Student Life

International Research

The AFAR Program at Davidson Day

The American Foreign Academic Research (AFAR) Program at Davidson Day is pioneering full-scale archaeological field research and cultural site preservation for pre-collegiate students.

Since inception in 2006, AFAR demonstrates that scientific discovery can and should be advanced through the education and outreach of professionals and non-professionals alike.

The AFAR program goes beyond the boundaries of this important academic research, creating a bridge to international cultures and communities, and through Davidson Day educates and engages students from elementary through high school and beyond.

The AFAR Program at Davidson Day is a distinctive, one-of-a-kind enriching experience that pairs students with professionals and scholars from top universities and with government departments of archaeology and culture for an immersive, in-depth academic and research experience at real-world archaeological sites of great importance.

From the Field: Student Blog Posts

List of 4 news stories.

  • Timeless Ball Games in Belize

    Sullivan Young '22
    AFAR students and ancient Maya civilizations share a competitive spirit—displayed through playing ball games. Though the Maya ball game and soccer differ, the common goal is to WIN on the field.
    Read More
  • Excavating the Language Barrier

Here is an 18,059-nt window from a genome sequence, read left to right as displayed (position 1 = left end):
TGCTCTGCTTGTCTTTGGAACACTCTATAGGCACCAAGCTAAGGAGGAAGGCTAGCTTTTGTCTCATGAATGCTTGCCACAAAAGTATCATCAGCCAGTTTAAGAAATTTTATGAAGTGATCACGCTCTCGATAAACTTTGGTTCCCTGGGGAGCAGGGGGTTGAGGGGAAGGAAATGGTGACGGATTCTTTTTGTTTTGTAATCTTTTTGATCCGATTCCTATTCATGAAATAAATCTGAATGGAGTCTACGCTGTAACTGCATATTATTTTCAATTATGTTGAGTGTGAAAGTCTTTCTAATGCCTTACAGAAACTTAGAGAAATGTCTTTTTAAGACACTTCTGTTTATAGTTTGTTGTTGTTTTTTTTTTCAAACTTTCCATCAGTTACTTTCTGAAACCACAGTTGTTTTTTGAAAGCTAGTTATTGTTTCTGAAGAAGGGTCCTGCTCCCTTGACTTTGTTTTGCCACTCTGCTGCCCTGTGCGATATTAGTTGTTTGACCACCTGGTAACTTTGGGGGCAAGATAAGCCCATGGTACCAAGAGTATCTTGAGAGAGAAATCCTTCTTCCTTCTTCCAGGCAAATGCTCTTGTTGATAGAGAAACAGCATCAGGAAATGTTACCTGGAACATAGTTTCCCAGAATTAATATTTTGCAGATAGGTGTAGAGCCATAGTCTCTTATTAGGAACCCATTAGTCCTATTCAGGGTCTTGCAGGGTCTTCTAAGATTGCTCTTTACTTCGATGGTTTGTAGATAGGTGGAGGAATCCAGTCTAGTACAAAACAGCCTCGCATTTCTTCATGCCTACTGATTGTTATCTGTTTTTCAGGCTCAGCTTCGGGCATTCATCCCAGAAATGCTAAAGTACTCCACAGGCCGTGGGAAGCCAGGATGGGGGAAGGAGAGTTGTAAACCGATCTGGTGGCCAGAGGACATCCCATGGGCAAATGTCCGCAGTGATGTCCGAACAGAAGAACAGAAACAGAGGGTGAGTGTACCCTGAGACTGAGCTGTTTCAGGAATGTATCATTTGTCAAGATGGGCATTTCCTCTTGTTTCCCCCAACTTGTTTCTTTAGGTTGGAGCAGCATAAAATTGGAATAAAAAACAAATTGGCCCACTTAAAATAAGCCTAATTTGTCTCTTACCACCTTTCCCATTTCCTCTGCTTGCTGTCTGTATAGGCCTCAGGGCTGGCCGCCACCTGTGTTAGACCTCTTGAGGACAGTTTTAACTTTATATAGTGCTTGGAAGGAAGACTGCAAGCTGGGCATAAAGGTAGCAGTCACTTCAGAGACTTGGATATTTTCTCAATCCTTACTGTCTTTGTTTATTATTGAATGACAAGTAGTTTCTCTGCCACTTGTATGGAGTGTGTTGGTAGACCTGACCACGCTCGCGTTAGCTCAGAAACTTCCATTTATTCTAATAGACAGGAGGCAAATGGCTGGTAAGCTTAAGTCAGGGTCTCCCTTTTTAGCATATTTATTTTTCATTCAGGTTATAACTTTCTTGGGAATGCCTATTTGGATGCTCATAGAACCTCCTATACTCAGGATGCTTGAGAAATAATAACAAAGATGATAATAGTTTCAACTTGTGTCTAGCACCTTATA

Caleb Tate '20
    While having local workers help you on the site of Mieza, Greece, is extremely helpful, it is often difficult to interact with them. Each “tetragono” on site has one or two workers to help keep the excavation process moving.
    Read More
  • One Man's Trash

    Sydney Brown '21
    One interesting lesson that I learned through AFAR's 2019 Portugal Excavation changed my view of the world—that one man’s trash is another man’s treasure, and that treasure can have a larger impact on life than you think.
    Read More
  • My Archaeology Ground Zero

    Israella Freidline '20
    “One rock is a rock. Two rocks are a coincidence. Three rocks are a wall.” This is the first lesson I was taught on the site of my first archaeological expedition. My second? One can never bring too many socks. 
    Read More
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Beyond the Classroom. Around the World

List of 5 items.

  • Portugal

    Located on the central coast of Portugal, the site of Troia is only 50 km from Lisbon but a 15-minute boat trip from Setubal, a city dating to the Roman Period and Middle Ages. The Peninsula of Troia is a sandy area where a number of fish-processing factories were built to produce salted fish and fish sauces, including the famous garum.

    Once complete, the fish derivatives were put in amphorae and transported by boat to regions spanning the Mediterranean, including Rome. These factories, dating back to the first century, employed many people and expanded into a town with houses, baths, wells, cemeteries and at a late moment, an early Christian basilica with well-preserved wall paintings. Since 20018, our team has investigated a portion of the massive fish salting factory.

    In addition to excavations, our team enjoys many exciting cultural and natural excursions around Portugal. We visit the palace-filled city of Sintra, see the highlights of Lisbon on Tuk-Tuks, and also visit the neighboring city of Setubal a number of times.
  • Greece